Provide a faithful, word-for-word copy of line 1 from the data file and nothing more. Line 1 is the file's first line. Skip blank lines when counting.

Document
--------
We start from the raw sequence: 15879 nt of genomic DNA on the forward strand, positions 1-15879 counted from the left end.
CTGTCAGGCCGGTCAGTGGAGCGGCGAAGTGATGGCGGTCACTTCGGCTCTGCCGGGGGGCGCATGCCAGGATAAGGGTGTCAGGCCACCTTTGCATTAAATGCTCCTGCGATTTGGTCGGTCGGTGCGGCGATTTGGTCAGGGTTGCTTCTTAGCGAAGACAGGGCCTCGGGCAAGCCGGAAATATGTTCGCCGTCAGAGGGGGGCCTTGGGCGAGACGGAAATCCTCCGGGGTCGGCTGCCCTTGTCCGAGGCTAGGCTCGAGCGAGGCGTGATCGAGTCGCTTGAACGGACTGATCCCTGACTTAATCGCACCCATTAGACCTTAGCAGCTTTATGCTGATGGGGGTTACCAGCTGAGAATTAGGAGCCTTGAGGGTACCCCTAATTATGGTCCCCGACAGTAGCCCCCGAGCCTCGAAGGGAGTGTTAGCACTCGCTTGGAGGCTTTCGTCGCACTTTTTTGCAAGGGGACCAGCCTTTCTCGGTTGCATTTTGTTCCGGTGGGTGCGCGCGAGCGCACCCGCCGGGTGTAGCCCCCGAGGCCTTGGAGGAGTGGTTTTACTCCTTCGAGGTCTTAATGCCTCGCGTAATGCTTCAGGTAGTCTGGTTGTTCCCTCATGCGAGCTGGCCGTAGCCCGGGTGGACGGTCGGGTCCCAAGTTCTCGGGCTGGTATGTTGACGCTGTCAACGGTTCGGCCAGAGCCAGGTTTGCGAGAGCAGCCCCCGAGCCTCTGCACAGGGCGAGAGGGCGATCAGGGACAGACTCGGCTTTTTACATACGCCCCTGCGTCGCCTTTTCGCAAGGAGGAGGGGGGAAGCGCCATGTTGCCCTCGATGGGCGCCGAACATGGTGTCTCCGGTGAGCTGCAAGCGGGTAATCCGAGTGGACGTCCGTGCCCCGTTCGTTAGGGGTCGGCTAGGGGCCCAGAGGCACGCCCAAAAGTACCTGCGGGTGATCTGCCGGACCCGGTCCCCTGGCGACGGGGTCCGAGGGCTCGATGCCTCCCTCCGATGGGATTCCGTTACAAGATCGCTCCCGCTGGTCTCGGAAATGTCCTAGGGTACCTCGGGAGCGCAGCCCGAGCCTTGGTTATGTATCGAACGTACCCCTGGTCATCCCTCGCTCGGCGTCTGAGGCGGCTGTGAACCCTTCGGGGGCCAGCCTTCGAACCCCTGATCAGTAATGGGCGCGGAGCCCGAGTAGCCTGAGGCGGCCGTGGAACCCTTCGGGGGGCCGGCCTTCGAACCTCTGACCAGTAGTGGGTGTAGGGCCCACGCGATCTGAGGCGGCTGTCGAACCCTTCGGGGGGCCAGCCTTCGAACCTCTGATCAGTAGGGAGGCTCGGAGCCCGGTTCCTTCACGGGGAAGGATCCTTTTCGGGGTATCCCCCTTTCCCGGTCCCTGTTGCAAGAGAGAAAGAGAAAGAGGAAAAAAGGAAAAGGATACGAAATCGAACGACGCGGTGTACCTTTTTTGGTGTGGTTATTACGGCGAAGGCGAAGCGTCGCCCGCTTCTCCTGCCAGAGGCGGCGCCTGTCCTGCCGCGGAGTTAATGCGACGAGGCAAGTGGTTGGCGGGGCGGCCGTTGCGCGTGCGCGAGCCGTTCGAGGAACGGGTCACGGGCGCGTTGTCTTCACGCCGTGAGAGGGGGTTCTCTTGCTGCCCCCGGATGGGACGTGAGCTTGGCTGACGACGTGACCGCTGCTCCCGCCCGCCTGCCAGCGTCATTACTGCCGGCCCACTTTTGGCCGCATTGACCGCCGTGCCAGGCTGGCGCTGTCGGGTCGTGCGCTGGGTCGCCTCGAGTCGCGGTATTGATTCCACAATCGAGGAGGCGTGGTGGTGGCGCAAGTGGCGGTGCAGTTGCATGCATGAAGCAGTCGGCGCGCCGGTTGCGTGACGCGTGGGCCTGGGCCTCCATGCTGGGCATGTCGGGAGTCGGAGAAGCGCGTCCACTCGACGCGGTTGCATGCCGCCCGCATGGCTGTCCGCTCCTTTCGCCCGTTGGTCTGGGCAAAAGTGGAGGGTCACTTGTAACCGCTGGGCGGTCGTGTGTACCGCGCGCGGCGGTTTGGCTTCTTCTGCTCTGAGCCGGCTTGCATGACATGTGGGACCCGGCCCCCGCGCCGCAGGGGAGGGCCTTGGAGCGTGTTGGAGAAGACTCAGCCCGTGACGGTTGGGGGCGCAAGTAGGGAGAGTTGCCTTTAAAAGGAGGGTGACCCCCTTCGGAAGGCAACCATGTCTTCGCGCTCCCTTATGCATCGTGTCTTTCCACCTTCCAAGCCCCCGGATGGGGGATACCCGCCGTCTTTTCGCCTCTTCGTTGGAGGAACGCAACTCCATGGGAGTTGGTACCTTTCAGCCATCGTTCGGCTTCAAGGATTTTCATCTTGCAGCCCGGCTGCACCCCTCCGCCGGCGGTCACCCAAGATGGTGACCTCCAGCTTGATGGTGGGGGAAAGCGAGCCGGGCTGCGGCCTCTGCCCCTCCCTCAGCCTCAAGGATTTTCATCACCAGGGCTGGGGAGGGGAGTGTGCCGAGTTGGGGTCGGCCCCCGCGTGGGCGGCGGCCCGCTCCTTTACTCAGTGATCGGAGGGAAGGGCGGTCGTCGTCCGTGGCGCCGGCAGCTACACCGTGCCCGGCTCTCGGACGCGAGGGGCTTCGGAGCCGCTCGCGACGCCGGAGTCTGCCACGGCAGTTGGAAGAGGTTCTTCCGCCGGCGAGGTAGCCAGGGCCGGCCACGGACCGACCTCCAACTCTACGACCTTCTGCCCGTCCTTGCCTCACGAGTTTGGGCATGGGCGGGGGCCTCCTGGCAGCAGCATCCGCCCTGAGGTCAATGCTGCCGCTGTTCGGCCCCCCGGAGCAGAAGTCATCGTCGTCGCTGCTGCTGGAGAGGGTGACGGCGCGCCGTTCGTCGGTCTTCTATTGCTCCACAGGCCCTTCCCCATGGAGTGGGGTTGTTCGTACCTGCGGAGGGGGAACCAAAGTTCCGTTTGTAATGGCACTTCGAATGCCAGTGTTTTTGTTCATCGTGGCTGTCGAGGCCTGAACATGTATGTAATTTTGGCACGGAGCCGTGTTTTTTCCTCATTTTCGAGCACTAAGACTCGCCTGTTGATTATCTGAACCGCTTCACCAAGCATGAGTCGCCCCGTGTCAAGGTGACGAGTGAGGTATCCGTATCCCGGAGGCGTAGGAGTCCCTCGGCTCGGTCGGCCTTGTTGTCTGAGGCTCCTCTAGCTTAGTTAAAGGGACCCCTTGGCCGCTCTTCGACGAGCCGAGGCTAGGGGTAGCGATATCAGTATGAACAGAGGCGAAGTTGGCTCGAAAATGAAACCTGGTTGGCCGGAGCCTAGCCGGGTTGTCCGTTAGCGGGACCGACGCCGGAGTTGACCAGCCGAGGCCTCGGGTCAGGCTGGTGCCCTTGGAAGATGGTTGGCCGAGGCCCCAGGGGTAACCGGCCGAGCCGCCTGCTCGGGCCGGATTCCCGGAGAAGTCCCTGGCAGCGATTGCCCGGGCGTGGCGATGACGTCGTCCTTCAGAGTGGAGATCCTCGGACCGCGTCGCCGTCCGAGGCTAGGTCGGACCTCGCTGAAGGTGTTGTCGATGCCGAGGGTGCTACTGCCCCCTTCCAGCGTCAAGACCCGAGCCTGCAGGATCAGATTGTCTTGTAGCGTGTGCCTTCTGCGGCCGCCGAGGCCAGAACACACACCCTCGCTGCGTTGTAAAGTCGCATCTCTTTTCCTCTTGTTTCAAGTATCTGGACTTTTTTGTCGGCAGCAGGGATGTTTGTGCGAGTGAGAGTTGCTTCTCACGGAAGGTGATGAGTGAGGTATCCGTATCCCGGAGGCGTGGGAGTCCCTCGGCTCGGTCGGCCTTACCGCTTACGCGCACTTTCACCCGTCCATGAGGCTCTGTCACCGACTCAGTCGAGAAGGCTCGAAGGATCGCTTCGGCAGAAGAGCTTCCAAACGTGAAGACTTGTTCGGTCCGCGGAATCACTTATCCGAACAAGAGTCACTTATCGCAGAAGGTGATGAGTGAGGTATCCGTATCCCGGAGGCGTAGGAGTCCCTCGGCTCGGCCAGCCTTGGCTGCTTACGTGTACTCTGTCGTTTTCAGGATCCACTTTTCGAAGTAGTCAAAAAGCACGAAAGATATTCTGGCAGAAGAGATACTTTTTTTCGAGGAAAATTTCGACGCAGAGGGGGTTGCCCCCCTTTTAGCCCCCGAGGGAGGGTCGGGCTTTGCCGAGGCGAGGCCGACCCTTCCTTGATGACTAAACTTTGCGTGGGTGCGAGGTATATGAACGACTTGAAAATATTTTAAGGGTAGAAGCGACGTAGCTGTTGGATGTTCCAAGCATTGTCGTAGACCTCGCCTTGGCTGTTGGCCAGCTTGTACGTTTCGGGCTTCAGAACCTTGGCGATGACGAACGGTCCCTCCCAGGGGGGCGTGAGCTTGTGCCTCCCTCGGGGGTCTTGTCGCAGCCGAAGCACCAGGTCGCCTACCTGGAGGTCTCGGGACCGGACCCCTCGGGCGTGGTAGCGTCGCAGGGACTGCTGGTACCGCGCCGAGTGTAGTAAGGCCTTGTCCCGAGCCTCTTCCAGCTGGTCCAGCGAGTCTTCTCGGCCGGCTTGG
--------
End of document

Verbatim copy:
We start from the raw sequence: 15879 nt of genomic DNA on the forward strand, positions 1-15879 counted from the left end.